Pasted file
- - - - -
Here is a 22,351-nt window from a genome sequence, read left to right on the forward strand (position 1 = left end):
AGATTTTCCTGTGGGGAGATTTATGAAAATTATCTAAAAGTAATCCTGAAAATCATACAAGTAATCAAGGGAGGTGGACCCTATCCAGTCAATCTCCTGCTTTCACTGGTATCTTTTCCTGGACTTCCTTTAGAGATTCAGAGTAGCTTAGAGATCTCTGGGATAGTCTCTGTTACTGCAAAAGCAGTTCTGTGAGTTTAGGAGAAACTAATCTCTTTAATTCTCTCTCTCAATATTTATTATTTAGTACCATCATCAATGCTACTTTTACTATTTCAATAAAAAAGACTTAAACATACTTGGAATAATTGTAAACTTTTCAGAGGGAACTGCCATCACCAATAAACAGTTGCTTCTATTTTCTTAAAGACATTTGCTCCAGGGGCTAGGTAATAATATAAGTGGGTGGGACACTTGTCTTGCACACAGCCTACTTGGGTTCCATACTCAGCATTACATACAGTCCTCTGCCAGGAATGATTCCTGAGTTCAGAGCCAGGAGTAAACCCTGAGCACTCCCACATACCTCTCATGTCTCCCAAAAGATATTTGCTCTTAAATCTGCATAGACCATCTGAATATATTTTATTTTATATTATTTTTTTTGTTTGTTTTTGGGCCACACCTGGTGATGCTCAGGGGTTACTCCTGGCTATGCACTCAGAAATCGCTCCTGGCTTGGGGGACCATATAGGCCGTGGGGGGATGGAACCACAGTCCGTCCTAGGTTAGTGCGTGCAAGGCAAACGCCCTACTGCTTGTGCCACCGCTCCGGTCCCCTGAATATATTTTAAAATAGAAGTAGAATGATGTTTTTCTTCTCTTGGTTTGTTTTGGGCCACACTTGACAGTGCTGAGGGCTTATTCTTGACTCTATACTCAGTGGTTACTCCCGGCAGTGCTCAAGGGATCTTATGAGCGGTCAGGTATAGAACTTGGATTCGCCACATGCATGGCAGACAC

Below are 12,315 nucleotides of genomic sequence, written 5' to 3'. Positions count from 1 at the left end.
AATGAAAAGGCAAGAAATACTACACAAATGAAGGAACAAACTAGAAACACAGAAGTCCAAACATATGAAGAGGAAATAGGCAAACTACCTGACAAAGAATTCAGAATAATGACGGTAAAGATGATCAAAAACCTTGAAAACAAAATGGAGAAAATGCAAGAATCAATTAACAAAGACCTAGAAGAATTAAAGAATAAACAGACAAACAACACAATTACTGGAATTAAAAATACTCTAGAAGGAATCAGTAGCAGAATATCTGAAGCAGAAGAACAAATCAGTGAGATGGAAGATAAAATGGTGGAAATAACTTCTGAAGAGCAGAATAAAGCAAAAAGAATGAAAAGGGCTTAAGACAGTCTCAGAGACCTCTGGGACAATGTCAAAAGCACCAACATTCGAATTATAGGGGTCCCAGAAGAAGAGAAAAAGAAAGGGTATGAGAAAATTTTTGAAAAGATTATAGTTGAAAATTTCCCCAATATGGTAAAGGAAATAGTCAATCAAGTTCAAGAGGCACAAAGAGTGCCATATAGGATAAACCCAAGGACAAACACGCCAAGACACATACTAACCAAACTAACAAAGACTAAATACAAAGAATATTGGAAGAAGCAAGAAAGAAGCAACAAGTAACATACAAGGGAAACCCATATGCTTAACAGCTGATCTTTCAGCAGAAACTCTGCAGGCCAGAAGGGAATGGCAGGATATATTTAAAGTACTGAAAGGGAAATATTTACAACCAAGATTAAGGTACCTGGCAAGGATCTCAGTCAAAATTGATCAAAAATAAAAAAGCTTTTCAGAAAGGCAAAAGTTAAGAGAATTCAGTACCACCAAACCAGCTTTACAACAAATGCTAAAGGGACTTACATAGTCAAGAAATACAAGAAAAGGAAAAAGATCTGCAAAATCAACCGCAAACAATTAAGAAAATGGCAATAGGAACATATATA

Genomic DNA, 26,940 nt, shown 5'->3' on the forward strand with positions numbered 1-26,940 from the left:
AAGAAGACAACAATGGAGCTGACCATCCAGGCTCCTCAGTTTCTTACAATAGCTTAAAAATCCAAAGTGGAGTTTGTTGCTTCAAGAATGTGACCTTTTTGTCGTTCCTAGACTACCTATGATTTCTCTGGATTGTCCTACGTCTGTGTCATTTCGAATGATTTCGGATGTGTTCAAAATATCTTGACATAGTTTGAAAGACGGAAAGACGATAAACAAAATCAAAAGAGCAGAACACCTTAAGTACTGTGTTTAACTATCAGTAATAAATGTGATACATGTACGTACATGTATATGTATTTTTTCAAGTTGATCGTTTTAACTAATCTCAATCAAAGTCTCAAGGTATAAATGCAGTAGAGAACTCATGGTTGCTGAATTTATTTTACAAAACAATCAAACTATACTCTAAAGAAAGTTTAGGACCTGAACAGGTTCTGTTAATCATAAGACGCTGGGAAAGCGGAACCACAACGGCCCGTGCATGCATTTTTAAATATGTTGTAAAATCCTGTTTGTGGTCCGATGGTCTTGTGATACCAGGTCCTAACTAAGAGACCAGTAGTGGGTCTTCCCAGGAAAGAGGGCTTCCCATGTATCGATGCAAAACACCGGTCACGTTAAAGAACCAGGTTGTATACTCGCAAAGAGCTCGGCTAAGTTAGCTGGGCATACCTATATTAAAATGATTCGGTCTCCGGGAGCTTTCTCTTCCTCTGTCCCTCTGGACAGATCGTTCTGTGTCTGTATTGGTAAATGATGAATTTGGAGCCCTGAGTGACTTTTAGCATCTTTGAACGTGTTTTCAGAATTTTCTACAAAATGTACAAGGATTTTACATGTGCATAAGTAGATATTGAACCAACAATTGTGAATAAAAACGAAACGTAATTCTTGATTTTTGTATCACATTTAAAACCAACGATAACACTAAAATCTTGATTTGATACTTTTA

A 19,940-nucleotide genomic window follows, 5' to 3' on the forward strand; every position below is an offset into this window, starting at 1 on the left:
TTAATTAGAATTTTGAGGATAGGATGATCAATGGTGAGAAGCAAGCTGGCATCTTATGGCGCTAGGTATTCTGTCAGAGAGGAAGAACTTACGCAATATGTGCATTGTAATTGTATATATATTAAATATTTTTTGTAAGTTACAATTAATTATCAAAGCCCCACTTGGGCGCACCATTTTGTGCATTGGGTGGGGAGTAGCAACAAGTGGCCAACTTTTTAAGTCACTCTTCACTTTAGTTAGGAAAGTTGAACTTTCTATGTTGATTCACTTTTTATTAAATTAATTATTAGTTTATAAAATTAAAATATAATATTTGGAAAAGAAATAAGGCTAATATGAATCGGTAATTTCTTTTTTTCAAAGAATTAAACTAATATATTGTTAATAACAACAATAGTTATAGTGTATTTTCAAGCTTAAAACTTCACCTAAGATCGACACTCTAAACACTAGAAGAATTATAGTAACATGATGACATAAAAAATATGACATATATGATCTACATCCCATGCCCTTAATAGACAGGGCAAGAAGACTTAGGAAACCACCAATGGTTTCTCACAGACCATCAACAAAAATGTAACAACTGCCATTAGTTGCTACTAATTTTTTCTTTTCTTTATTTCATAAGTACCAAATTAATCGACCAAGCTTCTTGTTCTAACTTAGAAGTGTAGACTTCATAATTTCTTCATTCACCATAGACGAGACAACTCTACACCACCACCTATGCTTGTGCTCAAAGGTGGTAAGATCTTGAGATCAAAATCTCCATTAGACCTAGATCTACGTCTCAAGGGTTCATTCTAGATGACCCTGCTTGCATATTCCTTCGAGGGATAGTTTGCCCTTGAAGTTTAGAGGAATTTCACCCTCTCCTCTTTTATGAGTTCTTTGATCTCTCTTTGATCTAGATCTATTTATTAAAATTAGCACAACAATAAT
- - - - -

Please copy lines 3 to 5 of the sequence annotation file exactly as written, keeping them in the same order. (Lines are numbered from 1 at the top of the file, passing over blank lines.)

Below are 12,315 nucleotides of genomic sequence, written 5' to 3'. Positions count from 1 at the left end.
AATGAAAAGGCAAGAAATACTACACAAATGAAGGAACAAACTAGAAACACAGAAGTCCAAACATATGAAGAGGAAATAGGCAAACTACCTGACAAAGAATTCAGAATAATGACGGTAAAGATGATCAAAAACCTTGAAAACAAAATGGAGAAAATGCAAGAATCAATTAACAAAGACCTAGAAGAATTAAAGAATAAACAGACAAACAACACAATTACTGGAATTAAAAATACTCTAGAAGGAATCAGTAGCAGAATATCTGAAGCAGAAGAACAAATCAGTGAGATGGAAGATAAAATGGTGGAAATAACTTCTGAAGAGCAGAATAAAGCAAAAAGAATGAAAAGGGCTTAAGACAGTCTCAGAGACCTCTGGGACAATGTCAAAAGCACCAACATTCGAATTATAGGGGTCCCAGAAGAAGAGAAAAAGAAAGGGTATGAGAAAATTTTTGAAAAGATTATAGTTGAAAATTTCCCCAATATGGTAAAGGAAATAGTCAATCAAGTTCAAGAGGCACAAAGAGTGCCATATAGGATAAACCCAAGGACAAACACGCCAAGACACATACTAACCAAACTAACAAAGACTAAATACAAAGAATATTGGAAGAAGCAAGAAAGAAGCAACAAGTAACATACAAGGGAAACCCATATGCTTAACAGCTGATCTTTCAGCAGAAACTCTGCAGGCCAGAAGGGAATGGCAGGATATATTTAAAGTACTGAAAGGGAAATATTTACAACCAAGATTAAGGTACCTGGCAAGGATCTCAGTCAAAATTGATCAAAAATAAAAAAGCTTTTCAGAAAGGCAAAAGTTAAGAGAATTCAGTACCACCAAACCAGCTTTACAACAAATGCTAAAGGGACTTACATAGTCAAGAAATACAAGAAAAGGAAAAAGATCTGCAAAATCAACCGCAAACAATTAAGAAAATGGCAATAGGAACATATATA

Genomic DNA, 26,940 nt, shown 5'->3' on the forward strand with positions numbered 1-26,940 from the left: